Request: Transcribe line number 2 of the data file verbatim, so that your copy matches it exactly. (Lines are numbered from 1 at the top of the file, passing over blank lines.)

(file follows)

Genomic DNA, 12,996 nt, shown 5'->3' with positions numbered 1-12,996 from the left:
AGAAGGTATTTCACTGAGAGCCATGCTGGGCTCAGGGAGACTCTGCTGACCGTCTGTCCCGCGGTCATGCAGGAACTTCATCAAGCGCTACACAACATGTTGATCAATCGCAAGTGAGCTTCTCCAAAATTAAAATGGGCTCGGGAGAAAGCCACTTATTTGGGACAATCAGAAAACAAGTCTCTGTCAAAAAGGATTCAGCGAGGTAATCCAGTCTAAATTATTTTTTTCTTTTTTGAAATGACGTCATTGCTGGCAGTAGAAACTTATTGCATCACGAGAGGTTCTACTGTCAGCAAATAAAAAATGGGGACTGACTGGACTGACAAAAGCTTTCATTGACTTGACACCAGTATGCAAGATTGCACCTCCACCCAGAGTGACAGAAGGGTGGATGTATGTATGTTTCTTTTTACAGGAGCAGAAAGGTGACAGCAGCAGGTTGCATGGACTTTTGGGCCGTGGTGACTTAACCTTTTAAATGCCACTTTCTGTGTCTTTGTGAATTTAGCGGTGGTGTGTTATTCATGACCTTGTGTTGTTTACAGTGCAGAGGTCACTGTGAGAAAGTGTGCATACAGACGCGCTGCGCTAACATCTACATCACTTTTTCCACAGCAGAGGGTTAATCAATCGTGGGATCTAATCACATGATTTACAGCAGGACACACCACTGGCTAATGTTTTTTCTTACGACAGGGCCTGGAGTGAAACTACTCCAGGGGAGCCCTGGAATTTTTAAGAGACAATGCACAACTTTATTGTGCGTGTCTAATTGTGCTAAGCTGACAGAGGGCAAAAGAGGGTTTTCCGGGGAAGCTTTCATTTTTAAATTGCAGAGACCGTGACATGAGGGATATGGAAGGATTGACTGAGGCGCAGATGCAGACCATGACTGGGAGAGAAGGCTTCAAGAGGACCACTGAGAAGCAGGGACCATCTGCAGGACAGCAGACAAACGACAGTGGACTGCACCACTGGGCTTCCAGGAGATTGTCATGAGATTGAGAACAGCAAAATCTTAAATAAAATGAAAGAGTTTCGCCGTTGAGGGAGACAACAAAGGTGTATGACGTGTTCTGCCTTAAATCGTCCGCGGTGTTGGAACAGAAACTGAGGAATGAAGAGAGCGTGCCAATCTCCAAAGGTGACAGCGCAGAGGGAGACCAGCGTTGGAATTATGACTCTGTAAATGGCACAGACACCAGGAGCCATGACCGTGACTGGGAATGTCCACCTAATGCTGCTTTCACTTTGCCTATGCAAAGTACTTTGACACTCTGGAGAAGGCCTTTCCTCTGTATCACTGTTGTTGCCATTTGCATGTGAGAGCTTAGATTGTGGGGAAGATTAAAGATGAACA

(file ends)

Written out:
AGAAGGTATTTCACTGAGAGCCATGCTGGGCTCAGGGAGACTCTGCTGACCGTCTGTCCCGCGGTCATGCAGGAACTTCATCAAGCGCTACACAACATGTTGATCAATCGCAAGTGAGCTTCTCCAAAATTAAAATGGGCTCGGGAGAAAGCCACTTATTTGGGACAATCAGAAAACAAGTCTCTGTCAAAAAGGATTCAGCGAGGTAATCCAGTCTAAATTATTTTTTTCTTTTTTGAAATGACGTCATTGCTGGCAGTAGAAACTTATTGCATCACGAGAGGTTCTACTGTCAGCAAATAAAAAATGGGGACTGACTGGACTGACAAAAGCTTTCATTGACTTGACACCAGTATGCAAGATTGCACCTCCACCCAGAGTGACAGAAGGGTGGATGTATGTATGTTTCTTTTTACAGGAGCAGAAAGGTGACAGCAGCAGGTTGCATGGACTTTTGGGCCGTGGTGACTTAACCTTTTAAATGCCACTTTCTGTGTCTTTGTGAATTTAGCGGTGGTGTGTTATTCATGACCTTGTGTTGTTTACAGTGCAGAGGTCACTGTGAGAAAGTGTGCATACAGACGCGCTGCGCTAACATCTACATCACTTTTTCCACAGCAGAGGGTTAATCAATCGTGGGATCTAATCACATGATTTACAGCAGGACACACCACTGGCTAATGTTTTTTCTTACGACAGGGCCTGGAGTGAAACTACTCCAGGGGAGCCCTGGAATTTTTAAGAGACAATGCACAACTTTATTGTGCGTGTCTAATTGTGCTAAGCTGACAGAGGGCAAAAGAGGGTTTTCCGGGGAAGCTTTCATTTTTAAATTGCAGAGACCGTGACATGAGGGATATGGAAGGATTGACTGAGGCGCAGATGCAGACCATGACTGGGAGAGAAGGCTTCAAGAGGACCACTGAGAAGCAGGGACCATCTGCAGGACAGCAGACAAACGACAGTGGACTGCACCACTGGGCTTCCAGGAGATTGTCATGAGATTGAGAACAGCAAAATCTTAAATAAAATGAAAGAGTTTCGCCGTTGAGGGAGACAACAAAGGTGTATGACGTGTTCTGCCTTAAATCGTCCGCGGTGTTGGAACAGAAACTGAGGAATGAAGAGAGCGTGCCAATCTCCAAAGGTGACAGCGCAGAGGGAGACCAGCGTTGGAATTATGACTCTGTAAATGGCACAGACACCAGGAGCCATGACCGTGACTGGGAATGTCCACCTAATGCTGCTTTCACTTTGCCTATGCAAAGTACTTTGACACTCTGGAGAAGGCCTTTCCTCTGTATCACTGTTGTTGCCATTTGCATGTGAGAGCTTAGATTGTGGGGAAGATTAAAGATGAACA